If they were eggs, they'd fill a carton; if they were months, they'd comprise a year.
Just four years after losing the majority in the Senate for the first time, the roster of Democrats in the Oklahoma Senate is only 12 names long.
“Some people call us the ‘Dirty Dozen,' other people have other names for us,” said Senate Minority Leader Sean Burrage, D-Claremore. “We're down from 16 last year, but I think our task remains the same, which is to be an alternative voice in this state Capitol.”
Since its founding days, Oklahoma was a bastion for the Democratic Party — the party of the farmers, the unions and the party of the South.
Democrats won 18 of the 21 gubernatorial elections since statehood in 1907 and held a stronghold during the years of the Great Depression and immediately thereafter.
But the last Democratic presidential candidate to carry the state was Lyndon Johnson in 1964, and President Barack Obama failed to win any of the state's 77 counties in 2008 or 2012.
Democratic identification among registered voters in Oklahoma dropped from almost 64 percent 20 years ago to about 46 percent today.
Democrats in the Senate today said they remain hopeful despite the three-to-one mismatch.
“Good legislation will make it through,” said Sen. Tom Ivester, D-Sayre. “Obviously we've got policy differences, but we've also got good bills.”
In the 49th Legislative session, which ran two years beginning in 2003, 462 of 555 Senate bills sent to Gov. Brad Henry were from his fellow Democrats. Party representation during that session was in favor of Democrats 28-20.
In the 53rd Legislative session, which ran two years beginning in 2011, 51 of 372 Senate bills sent to Gov. Mary Fallin, a Republican, came from across the aisle. Party representation during that session was in favor of Republicans 31-17.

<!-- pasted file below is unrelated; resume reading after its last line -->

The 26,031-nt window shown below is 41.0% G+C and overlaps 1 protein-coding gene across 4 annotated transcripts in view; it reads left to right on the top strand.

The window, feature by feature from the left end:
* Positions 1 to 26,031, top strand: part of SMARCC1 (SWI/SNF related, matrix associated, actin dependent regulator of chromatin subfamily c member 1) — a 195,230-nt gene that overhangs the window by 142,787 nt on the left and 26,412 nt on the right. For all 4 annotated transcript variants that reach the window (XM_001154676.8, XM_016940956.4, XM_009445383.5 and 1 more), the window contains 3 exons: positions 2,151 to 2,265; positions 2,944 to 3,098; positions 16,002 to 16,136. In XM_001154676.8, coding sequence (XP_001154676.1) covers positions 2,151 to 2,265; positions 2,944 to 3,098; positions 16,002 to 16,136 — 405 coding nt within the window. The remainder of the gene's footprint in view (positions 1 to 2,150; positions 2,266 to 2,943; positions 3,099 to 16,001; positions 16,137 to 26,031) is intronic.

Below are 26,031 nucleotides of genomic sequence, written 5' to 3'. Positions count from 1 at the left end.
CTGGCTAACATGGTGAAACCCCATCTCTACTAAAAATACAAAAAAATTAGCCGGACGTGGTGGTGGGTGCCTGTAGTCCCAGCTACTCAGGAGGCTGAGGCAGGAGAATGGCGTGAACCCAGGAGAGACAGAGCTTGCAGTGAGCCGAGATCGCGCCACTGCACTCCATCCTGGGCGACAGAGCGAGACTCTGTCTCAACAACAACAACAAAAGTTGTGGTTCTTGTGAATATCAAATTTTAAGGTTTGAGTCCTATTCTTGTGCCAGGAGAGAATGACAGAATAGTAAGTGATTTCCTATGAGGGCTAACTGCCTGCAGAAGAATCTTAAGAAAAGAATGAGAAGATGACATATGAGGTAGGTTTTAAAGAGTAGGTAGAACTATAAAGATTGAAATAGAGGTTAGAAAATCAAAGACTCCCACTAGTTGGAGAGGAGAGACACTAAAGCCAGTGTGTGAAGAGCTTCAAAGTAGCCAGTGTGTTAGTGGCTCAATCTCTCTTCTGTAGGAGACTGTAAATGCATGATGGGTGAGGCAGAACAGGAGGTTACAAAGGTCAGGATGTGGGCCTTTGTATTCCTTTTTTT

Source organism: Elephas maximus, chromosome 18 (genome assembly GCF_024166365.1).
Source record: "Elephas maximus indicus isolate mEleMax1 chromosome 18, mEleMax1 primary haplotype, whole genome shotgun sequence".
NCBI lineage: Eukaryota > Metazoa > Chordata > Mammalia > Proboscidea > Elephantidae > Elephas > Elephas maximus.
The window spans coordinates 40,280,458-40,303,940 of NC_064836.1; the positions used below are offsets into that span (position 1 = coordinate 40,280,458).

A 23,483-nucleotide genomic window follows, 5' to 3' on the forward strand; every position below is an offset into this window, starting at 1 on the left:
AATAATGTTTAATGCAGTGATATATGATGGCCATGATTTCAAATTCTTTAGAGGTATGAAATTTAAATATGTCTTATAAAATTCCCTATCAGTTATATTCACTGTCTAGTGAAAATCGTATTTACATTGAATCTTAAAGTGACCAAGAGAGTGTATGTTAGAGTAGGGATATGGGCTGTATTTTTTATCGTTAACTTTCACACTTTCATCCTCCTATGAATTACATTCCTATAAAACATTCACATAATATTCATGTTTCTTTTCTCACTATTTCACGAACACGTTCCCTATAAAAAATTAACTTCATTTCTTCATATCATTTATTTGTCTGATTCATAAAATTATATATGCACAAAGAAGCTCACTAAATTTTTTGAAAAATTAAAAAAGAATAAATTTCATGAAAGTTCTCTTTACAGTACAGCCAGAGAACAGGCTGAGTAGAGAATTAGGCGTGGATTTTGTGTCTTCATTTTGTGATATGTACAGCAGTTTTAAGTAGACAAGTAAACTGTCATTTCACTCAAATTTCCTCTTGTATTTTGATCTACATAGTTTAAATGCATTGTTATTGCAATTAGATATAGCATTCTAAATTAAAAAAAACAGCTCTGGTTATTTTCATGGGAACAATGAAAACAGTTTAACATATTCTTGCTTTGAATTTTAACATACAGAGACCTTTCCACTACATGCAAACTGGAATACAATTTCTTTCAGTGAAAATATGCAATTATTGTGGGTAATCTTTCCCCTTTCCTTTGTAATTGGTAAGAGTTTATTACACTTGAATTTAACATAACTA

Of the 1,119 bills filed in the Senate this year, 184 were filed by Democrats.
They shape the party's policy agenda: Increased pay for teachers, school support staff and state employees; easier access to voting; more accountability and oversight of budgetary decisions made by the Legislature.
Together, they support restoring public education funding to its 2009 levels and they are critical of a Republican plan to cut the state's personal income tax rates.
Senate Bill 185 would amend a state law that requires abstinence to be a primary focus of sexual education classes in schools.
Senate Bill 777 would require the expansion of Medicaid to eligible Oklahomans, despite clear rejection of any such expansion by Gov. Mary Fallin, a Republican, last fall.
Sen. Constance Johnson filed a bill that would investigate the state's use of the death penalty, a bill that would relax sentencing and punishment for possession of certain amounts of marijuana, and another one that would authorize marijuana use for medical purposes.
Johnson, D-Forest Park, said she and her Democratic colleagues take their mission seriously, despite the odds stacked against them.
“I think you go forward believing in the process,” she said. “That's what you have to believe in — that it's worth putting out there a proposal and the process is what you're supposed to use to get it heard.”
And though they're small in numbers, the “Dirty Dozen” boast 80 years of combined legislative experience.
Nine of the 12 have served in the Senate at least six years. Sen. Jerry Ellis, D-Valliant, joined in 2008 but before that served five years in the House of Representatives.
One of the two freshmen Senators — Sen. Jabar Shumate, D-Tulsa — was first elected to the House in 2004.
‘Forget about party'
Most of them are holdovers from when the Democratic Party held the majority in the Oklahoma Legislature, said Sen. Randy Bass.
“We know what it's like to be in charge and in control,” Bass, D-Lawton, said. “We were tied a few years and things worked out when we were tied because we had to work together, we had to compromise. And then the Republicans took over.”
And if they dropped from majority to a handful in just five years, he said, who is to say in another five they won't win it back?
“The thing is, people need to just forget about party and they need to think about what's good for their districts,” Ellis said. “There's good and bad about both parties.”